What about the Greeks and the Romans? Didn’t they help to lay the foundations of what we now call European civilization? Christianity was late in the game, picked up the pieces of a broken empire, and proclaimed itself ruler over Jew and Gentile alike. The Gentiles were Christianized by the sword; the Jews, persecuted, massacred, coverted by torture and ghettoized by the same Christians that now wish to share their bounteous “roots” with them. Again, too little, too late.

We’re so used to hearing “Judeo-Christian roots” that it no longer even registers. Besides being an exercise in phony diplomacy, it’s exclusionary towards anyone neither Jewish nor Christian.

Another use of the term is as a weapon against that very secularism that binds Europe. It’s a favorite of Catholics, for instance, who wish to defend their theocratic ambitions in Italy. “Judeo-Christian” lets them sound ecumenical to the uninitiated. It lets them play peace-love-and-understanding. But it’s pure unadulterated bullshit.

Judge Tosti knew this when he asked permission to place a menorah next to the crucifix in his courtroom. He knew his request would be denied. He knew those smooth-talking Catholics were hypocrites who don’t put their money where there mouth is.

I submit that the only Europe worth living in is a secular Europe. The Enlightenment project is what allows Jew, Gentile and everyone else to live here together without a holy war in every city. It’s hard enough, but its the best way we’ve ever discovered.

Today the pope is naked. No amount of fancy dress will cover up that fact.

Are Catholics mentally deficient?

The short answer is, “No.” Now for the long answer.

Miranda Celeste Hale has a post at Ex-Catholic Girl arguing against PZ Myers’ comment that Tony Blair must be “mentally deficient” for converting to Catholicism. Hale, who grew up Catholic (hence the name of her blog), argues that Blair’s conversion was rather “ethically questionable.”

Choosing to remain a member of and to support an institution that is as backwards, unethical, bigoted, and dangerous as the Catholic church marks one as, to varying degrees, ethically questionable, not mentally deficient. And to bring it back to Blair, I’d argue that choosing, as an adult, to become a member of the Church, marks one as much more ethically questionable than an individual who was raised Catholic and never managed to escape their childhood religious indoctrination.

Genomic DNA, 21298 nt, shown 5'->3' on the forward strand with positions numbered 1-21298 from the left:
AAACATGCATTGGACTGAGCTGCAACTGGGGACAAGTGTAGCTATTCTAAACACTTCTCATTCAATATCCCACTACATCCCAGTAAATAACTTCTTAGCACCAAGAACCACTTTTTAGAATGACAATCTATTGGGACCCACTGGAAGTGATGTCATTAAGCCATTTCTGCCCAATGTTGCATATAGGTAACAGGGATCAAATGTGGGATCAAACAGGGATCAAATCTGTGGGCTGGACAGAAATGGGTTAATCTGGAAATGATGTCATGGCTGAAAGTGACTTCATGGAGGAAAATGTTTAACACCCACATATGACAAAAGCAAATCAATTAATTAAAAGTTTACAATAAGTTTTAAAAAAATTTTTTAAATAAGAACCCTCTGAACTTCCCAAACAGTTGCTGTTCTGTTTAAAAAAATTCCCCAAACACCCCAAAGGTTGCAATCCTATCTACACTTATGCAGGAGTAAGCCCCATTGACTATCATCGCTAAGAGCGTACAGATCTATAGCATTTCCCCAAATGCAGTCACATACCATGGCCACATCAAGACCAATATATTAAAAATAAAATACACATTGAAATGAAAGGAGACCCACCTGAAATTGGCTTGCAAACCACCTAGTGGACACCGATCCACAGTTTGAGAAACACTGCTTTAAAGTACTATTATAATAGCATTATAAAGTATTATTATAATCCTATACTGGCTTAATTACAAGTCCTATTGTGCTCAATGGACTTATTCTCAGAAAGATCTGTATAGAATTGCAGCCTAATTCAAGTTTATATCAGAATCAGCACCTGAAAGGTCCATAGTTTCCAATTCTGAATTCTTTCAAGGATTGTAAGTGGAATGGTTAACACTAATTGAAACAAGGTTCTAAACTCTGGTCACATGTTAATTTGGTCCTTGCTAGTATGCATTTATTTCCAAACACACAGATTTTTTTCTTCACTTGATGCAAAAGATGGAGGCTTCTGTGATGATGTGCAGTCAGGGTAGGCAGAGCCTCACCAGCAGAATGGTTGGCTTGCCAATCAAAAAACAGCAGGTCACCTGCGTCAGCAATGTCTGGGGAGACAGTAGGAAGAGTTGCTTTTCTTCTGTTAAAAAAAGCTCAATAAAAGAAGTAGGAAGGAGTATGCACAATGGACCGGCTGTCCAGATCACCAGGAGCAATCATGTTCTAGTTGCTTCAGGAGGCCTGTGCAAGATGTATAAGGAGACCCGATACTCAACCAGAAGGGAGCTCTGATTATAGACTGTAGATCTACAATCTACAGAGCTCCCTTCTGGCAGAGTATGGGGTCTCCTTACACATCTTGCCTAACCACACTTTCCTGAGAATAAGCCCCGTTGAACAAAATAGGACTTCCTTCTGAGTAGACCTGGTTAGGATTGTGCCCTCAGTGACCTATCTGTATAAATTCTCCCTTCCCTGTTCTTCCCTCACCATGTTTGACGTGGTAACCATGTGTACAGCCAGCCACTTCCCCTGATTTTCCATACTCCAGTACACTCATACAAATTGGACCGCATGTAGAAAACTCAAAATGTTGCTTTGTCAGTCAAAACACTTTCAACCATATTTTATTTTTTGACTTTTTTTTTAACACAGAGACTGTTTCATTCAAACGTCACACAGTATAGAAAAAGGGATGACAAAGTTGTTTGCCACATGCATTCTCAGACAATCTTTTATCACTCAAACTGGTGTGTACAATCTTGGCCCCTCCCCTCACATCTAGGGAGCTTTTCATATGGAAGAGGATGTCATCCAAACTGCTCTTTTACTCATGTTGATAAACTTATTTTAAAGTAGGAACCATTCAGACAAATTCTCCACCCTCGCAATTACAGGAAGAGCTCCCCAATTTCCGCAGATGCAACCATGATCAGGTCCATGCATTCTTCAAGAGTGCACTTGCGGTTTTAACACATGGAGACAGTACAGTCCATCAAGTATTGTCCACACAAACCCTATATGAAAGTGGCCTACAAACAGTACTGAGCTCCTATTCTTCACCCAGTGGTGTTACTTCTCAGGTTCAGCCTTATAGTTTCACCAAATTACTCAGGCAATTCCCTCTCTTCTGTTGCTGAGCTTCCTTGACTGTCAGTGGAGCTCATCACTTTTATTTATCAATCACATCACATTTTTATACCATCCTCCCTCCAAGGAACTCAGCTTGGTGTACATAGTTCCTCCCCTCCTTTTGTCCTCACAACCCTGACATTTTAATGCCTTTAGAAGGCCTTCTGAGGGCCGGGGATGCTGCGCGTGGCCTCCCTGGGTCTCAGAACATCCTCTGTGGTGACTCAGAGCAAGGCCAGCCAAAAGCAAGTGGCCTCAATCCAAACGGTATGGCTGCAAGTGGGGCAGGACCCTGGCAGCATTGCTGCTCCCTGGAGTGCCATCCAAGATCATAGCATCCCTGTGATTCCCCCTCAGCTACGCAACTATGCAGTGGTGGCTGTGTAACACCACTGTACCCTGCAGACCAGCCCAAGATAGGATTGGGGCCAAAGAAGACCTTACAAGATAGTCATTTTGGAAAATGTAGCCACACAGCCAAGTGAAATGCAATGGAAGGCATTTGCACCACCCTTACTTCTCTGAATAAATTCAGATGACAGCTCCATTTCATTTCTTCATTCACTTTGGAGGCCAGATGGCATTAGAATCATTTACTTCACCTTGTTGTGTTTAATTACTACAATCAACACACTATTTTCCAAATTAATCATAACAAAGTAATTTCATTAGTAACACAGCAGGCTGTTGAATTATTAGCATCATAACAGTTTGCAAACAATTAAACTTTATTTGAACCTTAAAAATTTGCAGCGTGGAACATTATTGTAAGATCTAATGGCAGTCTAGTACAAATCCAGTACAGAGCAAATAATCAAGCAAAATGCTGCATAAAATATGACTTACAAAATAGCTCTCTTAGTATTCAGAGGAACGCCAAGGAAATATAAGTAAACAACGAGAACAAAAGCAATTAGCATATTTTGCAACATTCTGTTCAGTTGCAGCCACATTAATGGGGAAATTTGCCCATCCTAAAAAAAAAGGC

That’s clearly a good distinction to make, one which recognizes the difference between having a belief system thrust upon you from your earliest days and choosing one of your own free will. None of us are to blame for the destruction others have wrought in our minds while we were too young to oppose it. But she has raised a question more provocative than Myers’ claim that Catholics are mentally deficient:

…choosing to remain a member of such a corrupt and dangerous institution does indicate that one is ethically questionable, at the very least.

This goes beyond the basic cognitive dissonance that plagues most believers throughout their lives. Is it ethical to belong to a religious organization that does such harm?

I’m guessing the answer from a person like Tony Blair would be, “But the Church does much good which outweighs the harm.” Indeed this was the gist of his debate with Christopher Hitchens, which inspired Myers’ barb, which inspired Hale’s retort, which inpired this post.

Living in Italy, most of the people I know formally belong to the Roman Catholic Church. Most of them are probably not believers in the true sense, although a few are. I have no doubt that they who are think their church is “the light of the world.” The majority try not to think about these things at all. Very few are openly opposed to the Church’s moral bankruptcy, of which a fraction have taken matters into their own hands and debaptized themselves. Apparently, they could no longer reconcile themselves to such an obviously incoherent worldview.

Ratzinger’s war against atheism

Miranda Celeste Hale writes an excellent blog called Ex-Catholic Girl. Here is her recent post on Pope Ratzinger’s declaration of war against atheism from his current tour of the UK.

…instead of using his platform to give a genuine apology to victims of clergy sexual abuse, or to take responsibility for his own actions in the subsequent widespread and institutionally-sanctioned cover-up of this abuse, he decided to lash out at atheists, asserting that atheism led to the Holocaust and that atheism is bringing about the downfall of civilized society as we know it.

My favorite line is this zinger, though.

An educated and empathetic individual is the Church’s worst enemy.

I’d add, is religion’s worst enemy. But you get the picture.